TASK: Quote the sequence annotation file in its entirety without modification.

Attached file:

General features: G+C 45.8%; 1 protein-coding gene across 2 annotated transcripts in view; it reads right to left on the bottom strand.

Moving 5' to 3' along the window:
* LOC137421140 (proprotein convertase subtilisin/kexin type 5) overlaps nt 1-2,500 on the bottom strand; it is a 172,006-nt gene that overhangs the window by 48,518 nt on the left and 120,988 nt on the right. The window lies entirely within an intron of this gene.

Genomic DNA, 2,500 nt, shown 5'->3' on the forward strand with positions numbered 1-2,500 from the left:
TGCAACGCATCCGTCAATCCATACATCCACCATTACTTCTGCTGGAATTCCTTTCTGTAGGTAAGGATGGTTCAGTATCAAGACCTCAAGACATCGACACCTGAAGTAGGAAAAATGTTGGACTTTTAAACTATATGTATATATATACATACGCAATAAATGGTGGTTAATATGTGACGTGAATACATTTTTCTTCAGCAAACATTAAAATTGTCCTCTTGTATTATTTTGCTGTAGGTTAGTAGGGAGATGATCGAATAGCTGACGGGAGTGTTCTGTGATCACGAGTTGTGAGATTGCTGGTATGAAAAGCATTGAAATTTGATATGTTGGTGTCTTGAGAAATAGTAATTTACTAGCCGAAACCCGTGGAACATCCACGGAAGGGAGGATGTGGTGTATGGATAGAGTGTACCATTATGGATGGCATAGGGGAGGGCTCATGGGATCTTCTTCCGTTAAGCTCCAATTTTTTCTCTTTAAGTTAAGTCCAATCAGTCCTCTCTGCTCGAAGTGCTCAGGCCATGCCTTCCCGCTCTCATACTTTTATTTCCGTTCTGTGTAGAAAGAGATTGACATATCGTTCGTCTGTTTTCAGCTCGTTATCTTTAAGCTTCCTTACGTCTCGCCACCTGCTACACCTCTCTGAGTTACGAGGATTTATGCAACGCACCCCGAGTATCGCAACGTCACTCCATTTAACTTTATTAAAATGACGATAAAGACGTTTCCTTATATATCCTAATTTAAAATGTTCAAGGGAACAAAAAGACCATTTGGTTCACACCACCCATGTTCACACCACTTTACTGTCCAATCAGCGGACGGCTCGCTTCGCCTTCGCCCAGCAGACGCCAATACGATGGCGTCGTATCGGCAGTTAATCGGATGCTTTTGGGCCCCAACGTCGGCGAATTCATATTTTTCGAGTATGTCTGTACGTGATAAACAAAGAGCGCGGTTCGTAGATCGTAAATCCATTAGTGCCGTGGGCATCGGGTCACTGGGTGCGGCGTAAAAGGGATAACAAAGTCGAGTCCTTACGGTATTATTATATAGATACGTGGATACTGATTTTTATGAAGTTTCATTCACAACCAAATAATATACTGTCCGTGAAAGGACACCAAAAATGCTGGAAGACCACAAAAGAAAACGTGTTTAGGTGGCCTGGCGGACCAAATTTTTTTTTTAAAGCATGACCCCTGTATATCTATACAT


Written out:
General features: G+C 45.8%; 1 protein-coding gene across 2 annotated transcripts in view; it reads right to left on the bottom strand.

Moving 5' to 3' along the window:
* LOC137421140 (proprotein convertase subtilisin/kexin type 5) overlaps nt 1-2,500 on the bottom strand; it is a 172,006-nt gene that overhangs the window by 48,518 nt on the left and 120,988 nt on the right. The window lies entirely within an intron of this gene.

Genomic DNA, 2,500 nt, shown 5'->3' on the forward strand with positions numbered 1-2,500 from the left:
TGCAACGCATCCGTCAATCCATACATCCACCATTACTTCTGCTGGAATTCCTTTCTGTAGGTAAGGATGGTTCAGTATCAAGACCTCAAGACATCGACACCTGAAGTAGGAAAAATGTTGGACTTTTAAACTATATGTATATATATACATACGCAATAAATGGTGGTTAATATGTGACGTGAATACATTTTTCTTCAGCAAACATTAAAATTGTCCTCTTGTATTATTTTGCTGTAGGTTAGTAGGGAGATGATCGAATAGCTGACGGGAGTGTTCTGTGATCACGAGTTGTGAGATTGCTGGTATGAAAAGCATTGAAATTTGATATGTTGGTGTCTTGAGAAATAGTAATTTACTAGCCGAAACCCGTGGAACATCCACGGAAGGGAGGATGTGGTGTATGGATAGAGTGTACCATTATGGATGGCATAGGGGAGGGCTCATGGGATCTTCTTCCGTTAAGCTCCAATTTTTTCTCTTTAAGTTAAGTCCAATCAGTCCTCTCTGCTCGAAGTGCTCAGGCCATGCCTTCCCGCTCTCATACTTTTATTTCCGTTCTGTGTAGAAAGAGATTGACATATCGTTCGTCTGTTTTCAGCTCGTTATCTTTAAGCTTCCTTACGTCTCGCCACCTGCTACACCTCTCTGAGTTACGAGGATTTATGCAACGCACCCCGAGTATCGCAACGTCACTCCATTTAACTTTATTAAAATGACGATAAAGACGTTTCCTTATATATCCTAATTTAAAATGTTCAAGGGAACAAAAAGACCATTTGGTTCACACCACCCATGTTCACACCACTTTACTGTCCAATCAGCGGACGGCTCGCTTCGCCTTCGCCCAGCAGACGCCAATACGATGGCGTCGTATCGGCAGTTAATCGGATGCTTTTGGGCCCCAACGTCGGCGAATTCATATTTTTCGAGTATGTCTGTACGTGATAAACAAAGAGCGCGGTTCGTAGATCGTAAATCCATTAGTGCCGTGGGCATCGGGTCACTGGGTGCGGCGTAAAAGGGATAACAAAGTCGAGTCCTTACGGTATTATTATATAGATACGTGGATACTGATTTTTATGAAGTTTCATTCACAACCAAATAATATACTGTCCGTGAAAGGACACCAAAAATGCTGGAAGACCACAAAAGAAAACGTGTTTAGGTGGCCTGGCGGACCAAATTTTTTTTTTAAAGCATGACCCCTGTATATCTATACAT